Photo taken by Wayne Eardley. Part of last year’s Runway Challenge.


Are you tired of boring old cotton-centric fashion design? Public Energy’s Runway Challenge may be just the thing you’re looking for.

The event is part of the 3rd annual Wearable Art Show, the largest annual fundraiser held by Public Energy, local “animator of contemporary dance, theatre, performance and interdisciplinary work.” The fundraiser will feature live art-making and a silent auction, but the Runway Challenge is the primary component.

The essence of the Challenge is local artists working with materials from retailers who sell anything but typical garment materials; examples include flower shops and a seller of building supplies. Five of the six businesses have participated in previous years.

“Artists are given a gift card for their business and one month to create a runway-ready piece of clothing,” explains Janet Howse, participant and event co-ordinator.

“It’s quite a fun, lovely, crazy, creative event and we’ve had some spectacular outfits made in the past.”

A total of seven artists are paired with the six businesses by ballot, but there are some exceptions. After the ballots were drawn, participants were permitted to disappear into the restroom and trade their matches if they so desired. Other attendants were treated to a mini-runway show featuring some of last year’s creations in the meantime to distract us from the echoing cacophony.

Kirsten Smith, the only high school student involved, was matched with Peterborough Green-Up beforehand in order for her to be able to use her creation in her Art IB program involving human impact on the environment. Hoping to use pop can tabs, this will be her first time in a show as well as designing; due to this and the overlap of her finals with the schedule, she’s approaching the experience with nervous excitement.

Cath Adele and Judith Mason, the first pair to take part in the Wearable Art Show, are the last of the exceptions. Their aim is to create a work which draws on or reflects their own life experiences, also incorporating “the many dresses, labels, faces and dimensions that women carry and wear.” With an aim of sustainability, the duo plan to use the resources allotted to them in an efficient way instead of just employing as much material as possible.

Both women seemed optimistic about the structured nature of the creative process. Adele spoke positively about the tidy and discreet amount of time, and Mason believes that “if you have too much time you can just get more elaborate and go round in circles, so I see this as quick, edgy, ready to go.”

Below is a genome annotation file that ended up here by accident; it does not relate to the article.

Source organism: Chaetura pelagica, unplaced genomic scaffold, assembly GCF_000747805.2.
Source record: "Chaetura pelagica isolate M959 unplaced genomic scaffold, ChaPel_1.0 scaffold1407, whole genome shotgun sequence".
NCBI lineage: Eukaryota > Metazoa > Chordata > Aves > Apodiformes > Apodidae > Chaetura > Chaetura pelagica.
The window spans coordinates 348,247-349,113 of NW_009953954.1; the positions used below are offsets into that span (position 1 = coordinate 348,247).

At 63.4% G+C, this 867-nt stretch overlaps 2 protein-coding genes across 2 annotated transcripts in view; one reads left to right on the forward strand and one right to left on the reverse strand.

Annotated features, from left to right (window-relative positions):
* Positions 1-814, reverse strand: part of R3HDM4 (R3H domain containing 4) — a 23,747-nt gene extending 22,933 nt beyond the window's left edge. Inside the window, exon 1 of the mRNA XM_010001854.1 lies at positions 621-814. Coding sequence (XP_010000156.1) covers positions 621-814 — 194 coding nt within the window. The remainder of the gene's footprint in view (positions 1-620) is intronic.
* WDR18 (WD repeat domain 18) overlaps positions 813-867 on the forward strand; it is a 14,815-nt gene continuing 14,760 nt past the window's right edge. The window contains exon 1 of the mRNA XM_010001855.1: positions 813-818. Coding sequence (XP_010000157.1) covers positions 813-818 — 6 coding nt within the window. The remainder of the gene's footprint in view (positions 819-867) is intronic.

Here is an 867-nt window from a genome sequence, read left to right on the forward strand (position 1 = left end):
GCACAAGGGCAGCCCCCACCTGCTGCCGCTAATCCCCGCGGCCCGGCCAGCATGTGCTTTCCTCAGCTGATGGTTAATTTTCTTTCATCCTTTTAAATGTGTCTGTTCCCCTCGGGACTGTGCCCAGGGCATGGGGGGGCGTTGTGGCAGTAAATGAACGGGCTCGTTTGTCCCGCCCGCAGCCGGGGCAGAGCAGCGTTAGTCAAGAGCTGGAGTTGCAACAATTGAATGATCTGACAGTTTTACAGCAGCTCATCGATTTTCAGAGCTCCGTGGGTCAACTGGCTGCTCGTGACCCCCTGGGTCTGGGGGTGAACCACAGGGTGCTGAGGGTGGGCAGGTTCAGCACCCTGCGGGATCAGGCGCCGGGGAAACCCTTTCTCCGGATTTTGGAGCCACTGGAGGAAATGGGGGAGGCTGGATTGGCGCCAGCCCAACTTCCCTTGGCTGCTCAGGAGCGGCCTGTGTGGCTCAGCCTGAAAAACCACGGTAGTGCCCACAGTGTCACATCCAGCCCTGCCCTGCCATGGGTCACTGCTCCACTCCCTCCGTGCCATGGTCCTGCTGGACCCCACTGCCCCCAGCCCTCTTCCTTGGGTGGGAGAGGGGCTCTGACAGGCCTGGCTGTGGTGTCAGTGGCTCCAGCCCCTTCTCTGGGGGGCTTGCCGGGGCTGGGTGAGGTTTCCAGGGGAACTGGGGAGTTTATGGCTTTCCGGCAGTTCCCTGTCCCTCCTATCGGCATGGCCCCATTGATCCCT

“I’m drawn to reworking, reusing, repurposing what we already have, so the idea that I’m going to be gifted with something to figure out how to make it become functional and magical is very much in keeping with the way I tend to work with materials,” Adele said about her personal technique.

Mason’s work tends to focus on psychic spaces and domestic life, and pointed out that “we’re scroungers, we’re artists, right? I live in Value Village most of the time, so now we get to live in another store and have a little budget to create something from.”

Vicky Paradisis, one of last year’s models, is taking part this time around as a designer, and expects the prior experience to play into her creation. Her day job being a milliner, she plans to make some sort of awesome giant hat for her piece, which should be quite interesting seeing as she was matched with bulk food store Lakefield Pantry. She was adamant that the time constraint and not the materials would be the main challenge, as her inspiration comes only upon beholding her materials.

Paradisis is also the director and choreographer of the Dream Players, a local group of singers and dancers made up of people with intellectual disabilities who will be performing as the show’s opening act.

As artistic producer Bill Kimball says, the Wearable Art Show is an opportunity to create “something that shows off the originality of visual artists and designers, and choreographers and dancers too.” Original ambient music and IDM tunes will be provided during the event by Nostalgic Home Highways, a recording artist and DJ from southern Ontario.

The Wearable Art Show takes place on February 9 at Market Hall. Tickets are $20, or $15 for students and under-waged.

For additional information, visit or contact Laurel Paluck at [email protected]

An interview with two of the Runway Challenge designers: